State has to dump standards for depth. Everyone will like it until you mess up someone’s laminated lesson plan.

Have to raise standards- fewer and different.
Kids have to function to application to real world unpredictable situations. Test at knowledge within a content area.

Takes time to get there.

Rigor and Relevance Framework
Rigor= Blooms taxonomy.  From Awareness to Evaluation

  • A= low level knowledge, low level application. High school
  • B= low level knowledge , high application- career tech
  • C= High knowledge, college prep
  • D= real world, good paying jobs. In an effort to get to D we drove them to A.

*Relevance makes rigor possible*
Ex. Teaching degrees of a circle through football. School in NC involved the coach in teaching degrees of a circle to 2nd graders. Playing football with degrees.
Ex. Adopted child with EBD. We are taking kids out of what they like and doubling them up in what they’re already failing at for the convenience of adults.  We MUST integrate music and art. Must teach rigor and relevance through integration. It is critical to teaching to a child to find out what the kid likes.

Where are the jobs?

  • Routine jobs are giving ways to non-routine jobs.
  • Routine jobs
    • Rules driven
    • Require Problem solving
    • Use Algorithms- If… then.
    • Can be digitized and outsourced.
    • Non routine jobs. Ex. Building principals- like pulling a slot machine.
      • Results driven.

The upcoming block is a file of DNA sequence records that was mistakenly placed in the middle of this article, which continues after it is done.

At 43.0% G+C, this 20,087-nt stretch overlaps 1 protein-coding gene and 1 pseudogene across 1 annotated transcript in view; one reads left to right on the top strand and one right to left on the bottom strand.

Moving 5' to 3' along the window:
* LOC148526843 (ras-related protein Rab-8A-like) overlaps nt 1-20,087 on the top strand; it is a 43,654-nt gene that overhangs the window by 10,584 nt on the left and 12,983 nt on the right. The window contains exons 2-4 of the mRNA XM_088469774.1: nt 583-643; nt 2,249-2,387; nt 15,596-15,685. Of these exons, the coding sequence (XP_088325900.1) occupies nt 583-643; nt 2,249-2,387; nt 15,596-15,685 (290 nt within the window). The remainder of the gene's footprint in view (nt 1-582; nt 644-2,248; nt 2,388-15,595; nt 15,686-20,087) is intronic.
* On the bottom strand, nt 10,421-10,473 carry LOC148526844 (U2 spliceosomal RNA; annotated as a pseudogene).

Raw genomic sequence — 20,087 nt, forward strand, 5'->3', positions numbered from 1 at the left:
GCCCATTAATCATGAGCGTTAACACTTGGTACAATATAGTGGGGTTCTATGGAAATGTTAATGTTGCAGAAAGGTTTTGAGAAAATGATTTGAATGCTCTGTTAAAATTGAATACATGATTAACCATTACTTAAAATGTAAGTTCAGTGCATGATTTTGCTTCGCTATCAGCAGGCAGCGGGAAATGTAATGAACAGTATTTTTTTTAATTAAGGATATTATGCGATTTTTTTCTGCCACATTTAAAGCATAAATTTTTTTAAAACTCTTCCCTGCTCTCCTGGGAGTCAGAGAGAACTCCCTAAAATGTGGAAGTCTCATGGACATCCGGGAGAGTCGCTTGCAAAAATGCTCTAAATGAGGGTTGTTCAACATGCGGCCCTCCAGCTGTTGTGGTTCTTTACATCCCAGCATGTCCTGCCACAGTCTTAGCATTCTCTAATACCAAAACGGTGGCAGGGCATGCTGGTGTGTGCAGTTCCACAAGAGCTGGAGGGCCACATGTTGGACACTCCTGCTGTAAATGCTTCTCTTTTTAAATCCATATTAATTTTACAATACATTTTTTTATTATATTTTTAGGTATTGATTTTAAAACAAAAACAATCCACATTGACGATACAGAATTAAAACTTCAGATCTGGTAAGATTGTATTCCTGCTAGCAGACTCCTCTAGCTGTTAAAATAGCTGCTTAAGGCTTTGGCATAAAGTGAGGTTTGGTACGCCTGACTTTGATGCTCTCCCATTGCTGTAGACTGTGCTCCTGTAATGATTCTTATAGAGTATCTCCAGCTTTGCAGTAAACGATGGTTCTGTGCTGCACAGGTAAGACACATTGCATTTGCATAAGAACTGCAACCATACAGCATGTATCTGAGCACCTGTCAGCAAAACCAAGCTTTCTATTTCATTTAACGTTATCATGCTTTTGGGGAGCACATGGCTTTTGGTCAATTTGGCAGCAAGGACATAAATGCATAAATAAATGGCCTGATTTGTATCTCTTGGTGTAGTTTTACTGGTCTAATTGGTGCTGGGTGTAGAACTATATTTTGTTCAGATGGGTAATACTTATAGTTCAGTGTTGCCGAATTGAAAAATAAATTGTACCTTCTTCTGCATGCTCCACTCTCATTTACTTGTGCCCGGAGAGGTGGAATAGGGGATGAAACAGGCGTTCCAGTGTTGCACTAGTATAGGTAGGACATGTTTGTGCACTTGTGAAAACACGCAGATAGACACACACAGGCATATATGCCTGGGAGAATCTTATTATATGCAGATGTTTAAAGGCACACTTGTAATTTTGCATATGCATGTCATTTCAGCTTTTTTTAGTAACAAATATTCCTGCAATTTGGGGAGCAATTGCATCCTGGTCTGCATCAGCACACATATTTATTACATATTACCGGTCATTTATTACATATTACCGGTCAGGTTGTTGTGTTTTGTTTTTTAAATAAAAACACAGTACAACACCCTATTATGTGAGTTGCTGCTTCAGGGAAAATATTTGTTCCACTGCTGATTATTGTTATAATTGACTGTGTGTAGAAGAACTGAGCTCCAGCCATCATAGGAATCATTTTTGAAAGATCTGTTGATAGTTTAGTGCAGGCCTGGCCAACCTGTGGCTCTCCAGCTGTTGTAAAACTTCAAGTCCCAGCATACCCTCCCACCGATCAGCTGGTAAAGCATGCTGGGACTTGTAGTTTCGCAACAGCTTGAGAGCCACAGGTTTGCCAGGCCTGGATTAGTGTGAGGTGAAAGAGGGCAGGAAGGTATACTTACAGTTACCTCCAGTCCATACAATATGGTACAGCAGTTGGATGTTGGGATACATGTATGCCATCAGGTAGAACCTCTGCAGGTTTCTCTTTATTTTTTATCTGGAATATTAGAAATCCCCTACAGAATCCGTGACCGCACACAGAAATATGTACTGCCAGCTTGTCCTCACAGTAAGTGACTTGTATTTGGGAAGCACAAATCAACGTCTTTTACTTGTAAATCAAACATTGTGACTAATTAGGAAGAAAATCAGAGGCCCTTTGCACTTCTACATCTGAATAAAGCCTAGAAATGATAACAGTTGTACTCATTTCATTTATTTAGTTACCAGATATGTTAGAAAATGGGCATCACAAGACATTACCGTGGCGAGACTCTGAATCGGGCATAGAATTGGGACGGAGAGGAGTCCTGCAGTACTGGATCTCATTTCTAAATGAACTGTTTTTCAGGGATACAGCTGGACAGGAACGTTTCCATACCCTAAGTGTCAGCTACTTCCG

• Require Decision making.
      • Require More innovation creativity.
      • Cannot be outsourced.

Quad A are preparing them for routine jobs.
Quad D prepares kids for non-routine jobs.

We have the highest unemployment in history but the highest number of unfilled jobs.

We have to teach decision making, not knowledge and problemsolving.

How

  • Develop a Culture of high expectations
  • Relevance of instruction
  • Integration of multiple disciplines.
    • Ex: One school got rid of their chairs of departments- gatekeepers of the past.
    • Strong relationships.
      • Ex. Looping classrooms.
      • System wide focus on literacy
      • Focused and sustained PD

Recommendations- Next navigator. Next steps. Road map… his programs

  • Use the data from National Essential Skills Study  Focus only on those skills that are relevant.
    • Ex. Skill: Give clear directions. Rank #2 for business. Rank #28 for ELA teachers.
    • We must use the data to drop 40% of state standards.  Focus on Common Core

End of session- lots of quiet chatter, lots of concerned looks.  General look of being stunned…

Oh wow… I have my work as a teacher educator cut out for me…

January 24, 2012

Fighting Fog

Filed under: Bipolar,Gifted,Home Things,Medication issues,Tourette's Syndrome — Teacher Professor @ 12:14 am

This evening, holding my son- who has been quiet and subdued all evening.